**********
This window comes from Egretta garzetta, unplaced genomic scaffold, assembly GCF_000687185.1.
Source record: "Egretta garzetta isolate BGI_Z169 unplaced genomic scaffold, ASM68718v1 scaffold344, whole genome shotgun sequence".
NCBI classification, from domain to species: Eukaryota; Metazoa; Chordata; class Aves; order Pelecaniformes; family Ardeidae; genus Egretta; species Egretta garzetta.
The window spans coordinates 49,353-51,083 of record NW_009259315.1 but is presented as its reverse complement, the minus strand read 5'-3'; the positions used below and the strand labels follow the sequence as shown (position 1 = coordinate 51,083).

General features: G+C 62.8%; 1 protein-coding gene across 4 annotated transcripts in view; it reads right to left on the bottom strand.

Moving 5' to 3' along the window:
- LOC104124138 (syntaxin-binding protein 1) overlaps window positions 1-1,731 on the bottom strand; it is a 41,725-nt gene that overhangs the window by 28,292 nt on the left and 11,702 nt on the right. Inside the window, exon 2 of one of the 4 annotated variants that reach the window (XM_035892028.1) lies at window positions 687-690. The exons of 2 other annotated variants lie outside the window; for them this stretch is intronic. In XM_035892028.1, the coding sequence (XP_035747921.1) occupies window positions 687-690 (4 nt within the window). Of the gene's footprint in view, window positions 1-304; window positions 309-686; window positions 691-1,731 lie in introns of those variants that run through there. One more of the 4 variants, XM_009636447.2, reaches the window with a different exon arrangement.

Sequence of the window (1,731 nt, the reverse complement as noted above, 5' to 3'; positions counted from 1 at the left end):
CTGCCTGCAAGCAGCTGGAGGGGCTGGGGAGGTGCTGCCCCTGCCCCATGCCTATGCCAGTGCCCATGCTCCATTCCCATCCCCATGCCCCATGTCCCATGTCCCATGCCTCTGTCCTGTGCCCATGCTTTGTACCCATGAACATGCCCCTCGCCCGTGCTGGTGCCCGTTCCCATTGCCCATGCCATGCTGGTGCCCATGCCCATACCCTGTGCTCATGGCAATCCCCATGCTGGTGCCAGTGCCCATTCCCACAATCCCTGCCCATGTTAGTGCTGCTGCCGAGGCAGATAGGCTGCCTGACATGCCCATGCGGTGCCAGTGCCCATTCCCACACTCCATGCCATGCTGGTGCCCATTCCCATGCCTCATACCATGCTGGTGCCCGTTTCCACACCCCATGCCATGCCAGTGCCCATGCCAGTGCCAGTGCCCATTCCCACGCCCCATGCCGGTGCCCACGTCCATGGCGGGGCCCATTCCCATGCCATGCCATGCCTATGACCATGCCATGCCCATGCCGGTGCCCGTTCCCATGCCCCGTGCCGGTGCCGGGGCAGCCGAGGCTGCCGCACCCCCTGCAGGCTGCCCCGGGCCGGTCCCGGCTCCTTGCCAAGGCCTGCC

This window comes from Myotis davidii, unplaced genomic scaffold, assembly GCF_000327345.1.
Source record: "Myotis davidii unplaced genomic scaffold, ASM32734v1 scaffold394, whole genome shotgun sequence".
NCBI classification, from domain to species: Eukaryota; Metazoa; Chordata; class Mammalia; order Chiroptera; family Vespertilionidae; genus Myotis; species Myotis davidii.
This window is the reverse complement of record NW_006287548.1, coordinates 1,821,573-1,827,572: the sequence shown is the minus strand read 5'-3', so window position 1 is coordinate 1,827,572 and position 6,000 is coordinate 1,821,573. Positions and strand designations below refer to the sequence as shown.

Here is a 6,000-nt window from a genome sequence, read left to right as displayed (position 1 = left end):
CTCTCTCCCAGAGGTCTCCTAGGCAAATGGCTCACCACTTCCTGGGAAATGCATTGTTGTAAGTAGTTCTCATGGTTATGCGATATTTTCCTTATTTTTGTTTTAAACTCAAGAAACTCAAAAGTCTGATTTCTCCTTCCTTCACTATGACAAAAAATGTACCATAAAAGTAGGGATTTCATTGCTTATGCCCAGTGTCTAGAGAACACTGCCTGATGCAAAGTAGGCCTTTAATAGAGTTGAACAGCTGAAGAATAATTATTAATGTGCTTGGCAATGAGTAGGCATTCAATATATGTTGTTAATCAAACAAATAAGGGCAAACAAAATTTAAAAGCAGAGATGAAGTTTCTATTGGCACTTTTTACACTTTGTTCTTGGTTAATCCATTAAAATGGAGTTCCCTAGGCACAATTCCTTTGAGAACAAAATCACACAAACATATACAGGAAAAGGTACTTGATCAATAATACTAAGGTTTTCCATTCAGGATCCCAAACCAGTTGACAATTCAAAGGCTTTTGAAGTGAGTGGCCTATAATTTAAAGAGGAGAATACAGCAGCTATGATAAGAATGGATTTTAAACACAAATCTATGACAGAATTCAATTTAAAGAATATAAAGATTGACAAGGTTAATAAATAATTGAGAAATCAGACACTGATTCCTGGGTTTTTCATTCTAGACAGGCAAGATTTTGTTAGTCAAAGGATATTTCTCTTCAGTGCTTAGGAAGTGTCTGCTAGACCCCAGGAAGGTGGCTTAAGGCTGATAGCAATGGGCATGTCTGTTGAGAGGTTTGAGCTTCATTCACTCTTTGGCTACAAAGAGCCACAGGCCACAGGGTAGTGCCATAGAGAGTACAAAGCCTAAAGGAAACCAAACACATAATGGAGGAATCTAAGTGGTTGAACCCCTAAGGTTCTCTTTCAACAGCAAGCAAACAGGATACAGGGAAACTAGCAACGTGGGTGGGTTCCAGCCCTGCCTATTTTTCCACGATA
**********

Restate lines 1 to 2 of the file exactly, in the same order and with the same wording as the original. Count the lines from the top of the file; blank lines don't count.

This window comes from Egretta garzetta, unplaced genomic scaffold, assembly GCF_000687185.1.
Source record: "Egretta garzetta isolate BGI_Z169 unplaced genomic scaffold, ASM68718v1 scaffold344, whole genome shotgun sequence".